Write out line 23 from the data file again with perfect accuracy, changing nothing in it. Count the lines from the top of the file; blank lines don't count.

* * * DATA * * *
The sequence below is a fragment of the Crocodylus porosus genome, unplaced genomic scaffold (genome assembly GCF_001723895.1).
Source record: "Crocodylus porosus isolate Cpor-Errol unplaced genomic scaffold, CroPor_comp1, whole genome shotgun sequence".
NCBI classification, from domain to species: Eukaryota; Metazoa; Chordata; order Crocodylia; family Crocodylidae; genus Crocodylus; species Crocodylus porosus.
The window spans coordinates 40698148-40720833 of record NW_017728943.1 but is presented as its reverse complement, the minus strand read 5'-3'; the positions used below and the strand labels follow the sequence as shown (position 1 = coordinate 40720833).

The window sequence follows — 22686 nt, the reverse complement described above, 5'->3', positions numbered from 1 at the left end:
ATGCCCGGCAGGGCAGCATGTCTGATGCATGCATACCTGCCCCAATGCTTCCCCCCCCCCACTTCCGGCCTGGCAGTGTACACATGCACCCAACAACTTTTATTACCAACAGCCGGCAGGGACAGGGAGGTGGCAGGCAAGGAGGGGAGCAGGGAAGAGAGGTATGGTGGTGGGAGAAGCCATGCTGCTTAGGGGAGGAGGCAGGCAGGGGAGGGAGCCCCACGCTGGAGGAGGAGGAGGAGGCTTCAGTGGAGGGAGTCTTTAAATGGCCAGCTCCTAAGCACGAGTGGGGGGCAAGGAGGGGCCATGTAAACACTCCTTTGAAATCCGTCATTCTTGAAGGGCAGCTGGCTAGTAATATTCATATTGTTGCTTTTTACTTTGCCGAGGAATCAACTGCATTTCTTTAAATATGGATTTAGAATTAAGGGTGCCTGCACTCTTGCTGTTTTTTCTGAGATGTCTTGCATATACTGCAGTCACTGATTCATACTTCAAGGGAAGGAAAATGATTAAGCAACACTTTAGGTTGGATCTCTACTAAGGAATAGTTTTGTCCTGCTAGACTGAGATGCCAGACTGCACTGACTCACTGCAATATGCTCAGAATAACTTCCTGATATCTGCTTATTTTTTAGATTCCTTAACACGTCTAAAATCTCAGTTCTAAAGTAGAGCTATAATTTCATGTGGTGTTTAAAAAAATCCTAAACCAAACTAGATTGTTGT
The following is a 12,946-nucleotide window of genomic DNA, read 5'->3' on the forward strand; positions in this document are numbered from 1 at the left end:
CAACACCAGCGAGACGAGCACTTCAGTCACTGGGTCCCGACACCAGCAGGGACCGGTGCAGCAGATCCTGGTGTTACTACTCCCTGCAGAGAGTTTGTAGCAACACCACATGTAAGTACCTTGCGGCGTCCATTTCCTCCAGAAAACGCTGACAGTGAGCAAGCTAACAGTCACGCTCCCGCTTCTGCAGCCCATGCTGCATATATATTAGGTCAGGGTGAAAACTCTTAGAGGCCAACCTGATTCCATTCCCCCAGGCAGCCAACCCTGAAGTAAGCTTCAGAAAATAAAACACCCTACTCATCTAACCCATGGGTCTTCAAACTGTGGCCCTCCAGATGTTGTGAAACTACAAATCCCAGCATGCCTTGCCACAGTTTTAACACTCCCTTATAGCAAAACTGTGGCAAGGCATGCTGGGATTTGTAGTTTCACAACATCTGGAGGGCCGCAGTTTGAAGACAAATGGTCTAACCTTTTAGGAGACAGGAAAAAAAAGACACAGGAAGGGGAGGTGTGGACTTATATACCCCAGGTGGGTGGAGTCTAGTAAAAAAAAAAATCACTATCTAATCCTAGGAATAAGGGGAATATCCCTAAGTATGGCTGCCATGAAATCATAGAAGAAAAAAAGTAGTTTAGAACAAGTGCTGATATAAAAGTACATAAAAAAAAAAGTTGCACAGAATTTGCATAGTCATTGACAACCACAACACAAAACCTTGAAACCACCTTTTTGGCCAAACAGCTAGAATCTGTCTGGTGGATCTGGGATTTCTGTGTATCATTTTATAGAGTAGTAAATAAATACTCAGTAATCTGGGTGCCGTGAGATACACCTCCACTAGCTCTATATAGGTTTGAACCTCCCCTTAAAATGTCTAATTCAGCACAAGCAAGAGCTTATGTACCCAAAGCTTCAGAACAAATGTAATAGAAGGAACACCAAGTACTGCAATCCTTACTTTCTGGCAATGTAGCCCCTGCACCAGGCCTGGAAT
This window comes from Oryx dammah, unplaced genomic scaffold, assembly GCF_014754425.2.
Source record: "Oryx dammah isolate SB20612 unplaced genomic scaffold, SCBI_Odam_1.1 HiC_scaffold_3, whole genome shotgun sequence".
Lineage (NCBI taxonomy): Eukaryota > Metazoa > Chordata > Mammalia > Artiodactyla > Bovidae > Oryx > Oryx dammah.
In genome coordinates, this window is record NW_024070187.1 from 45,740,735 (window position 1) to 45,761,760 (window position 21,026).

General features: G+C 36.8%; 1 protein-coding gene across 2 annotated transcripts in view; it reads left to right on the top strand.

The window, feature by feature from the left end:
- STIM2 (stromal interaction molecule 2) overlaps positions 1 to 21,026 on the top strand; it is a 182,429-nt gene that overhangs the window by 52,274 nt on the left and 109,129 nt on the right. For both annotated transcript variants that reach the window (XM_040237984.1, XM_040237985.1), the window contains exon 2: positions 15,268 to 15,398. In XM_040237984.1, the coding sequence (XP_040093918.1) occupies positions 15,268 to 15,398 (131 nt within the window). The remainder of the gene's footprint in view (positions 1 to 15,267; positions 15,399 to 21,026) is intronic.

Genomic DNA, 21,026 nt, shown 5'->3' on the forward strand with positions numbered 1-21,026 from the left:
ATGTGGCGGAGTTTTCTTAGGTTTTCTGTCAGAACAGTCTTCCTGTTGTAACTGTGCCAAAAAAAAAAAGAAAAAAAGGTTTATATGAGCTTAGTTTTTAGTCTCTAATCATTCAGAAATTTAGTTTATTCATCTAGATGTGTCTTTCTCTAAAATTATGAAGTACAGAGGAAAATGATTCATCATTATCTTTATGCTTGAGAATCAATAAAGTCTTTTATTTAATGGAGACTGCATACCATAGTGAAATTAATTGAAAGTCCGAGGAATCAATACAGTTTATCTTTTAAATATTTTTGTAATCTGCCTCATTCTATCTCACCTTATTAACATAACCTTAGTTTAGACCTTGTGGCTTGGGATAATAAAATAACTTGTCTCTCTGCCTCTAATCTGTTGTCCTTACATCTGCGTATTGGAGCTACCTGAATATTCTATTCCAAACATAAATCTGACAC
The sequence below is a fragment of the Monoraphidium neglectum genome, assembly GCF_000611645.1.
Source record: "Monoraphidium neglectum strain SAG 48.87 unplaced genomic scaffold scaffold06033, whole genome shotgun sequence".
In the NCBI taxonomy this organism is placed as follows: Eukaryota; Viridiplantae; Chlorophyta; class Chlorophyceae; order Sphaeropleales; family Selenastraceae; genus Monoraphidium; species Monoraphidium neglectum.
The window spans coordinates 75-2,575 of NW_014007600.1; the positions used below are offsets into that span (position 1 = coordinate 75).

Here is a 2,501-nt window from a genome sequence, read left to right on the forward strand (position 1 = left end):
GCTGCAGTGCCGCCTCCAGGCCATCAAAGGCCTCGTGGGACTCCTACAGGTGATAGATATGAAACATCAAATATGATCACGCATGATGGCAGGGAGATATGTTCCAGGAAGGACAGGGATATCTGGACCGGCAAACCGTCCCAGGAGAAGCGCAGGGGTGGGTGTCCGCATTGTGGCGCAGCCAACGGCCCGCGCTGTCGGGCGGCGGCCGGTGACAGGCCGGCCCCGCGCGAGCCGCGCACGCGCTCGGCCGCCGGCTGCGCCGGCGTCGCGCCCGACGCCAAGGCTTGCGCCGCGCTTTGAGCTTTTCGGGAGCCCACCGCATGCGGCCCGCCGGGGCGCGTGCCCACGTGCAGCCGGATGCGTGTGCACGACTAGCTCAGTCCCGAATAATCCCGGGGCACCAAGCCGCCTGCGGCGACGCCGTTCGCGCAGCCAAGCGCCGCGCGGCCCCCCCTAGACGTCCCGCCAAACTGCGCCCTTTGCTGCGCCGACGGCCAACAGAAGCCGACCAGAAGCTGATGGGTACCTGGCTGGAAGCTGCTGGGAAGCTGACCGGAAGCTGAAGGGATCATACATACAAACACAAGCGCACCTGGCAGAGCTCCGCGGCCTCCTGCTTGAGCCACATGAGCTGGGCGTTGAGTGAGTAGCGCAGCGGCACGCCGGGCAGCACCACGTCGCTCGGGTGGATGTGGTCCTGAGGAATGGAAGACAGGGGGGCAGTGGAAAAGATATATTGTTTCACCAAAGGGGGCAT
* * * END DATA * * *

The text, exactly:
GCTGCAGTGCCGCCTCCAGGCCATCAAAGGCCTCGTGGGACTCCTACAGGTGATAGATATGAAACATCAAATATGATCACGCATGATGGCAGGGAGATATGTTCCAGGAAGGACAGGGATATCTGGACCGGCAAACCGTCCCAGGAGAAGCGCAGGGGTGGGTGTCCGCATTGTGGCGCAGCCAACGGCCCGCGCTGTCGGGCGGCGGCCGGTGACAGGCCGGCCCCGCGCGAGCCGCGCACGCGCTCGGCCGCCGGCTGCGCCGGCGTCGCGCCCGACGCCAAGGCTTGCGCCGCGCTTTGAGCTTTTCGGGAGCCCACCGCATGCGGCCCGCCGGGGCGCGTGCCCACGTGCAGCCGGATGCGTGTGCACGACTAGCTCAGTCCCGAATAATCCCGGGGCACCAAGCCGCCTGCGGCGACGCCGTTCGCGCAGCCAAGCGCCGCGCGGCCCCCCCTAGACGTCCCGCCAAACTGCGCCCTTTGCTGCGCCGACGGCCAACAGAAGCCGACCAGAAGCTGATGGGTACCTGGCTGGAAGCTGCTGGGAAGCTGACCGGAAGCTGAAGGGATCATACATACAAACACAAGCGCACCTGGCAGAGCTCCGCGGCCTCCTGCTTGAGCCACATGAGCTGGGCGTTGAGTGAGTAGCGCAGCGGCACGCCGGGCAGCACCACGTCGCTCGGGTGGATGTGGTCCTGAGGAATGGAAGACAGGGGGGCAGTGGAAAAGATATATTGTTTCACCAAAGGGGGCAT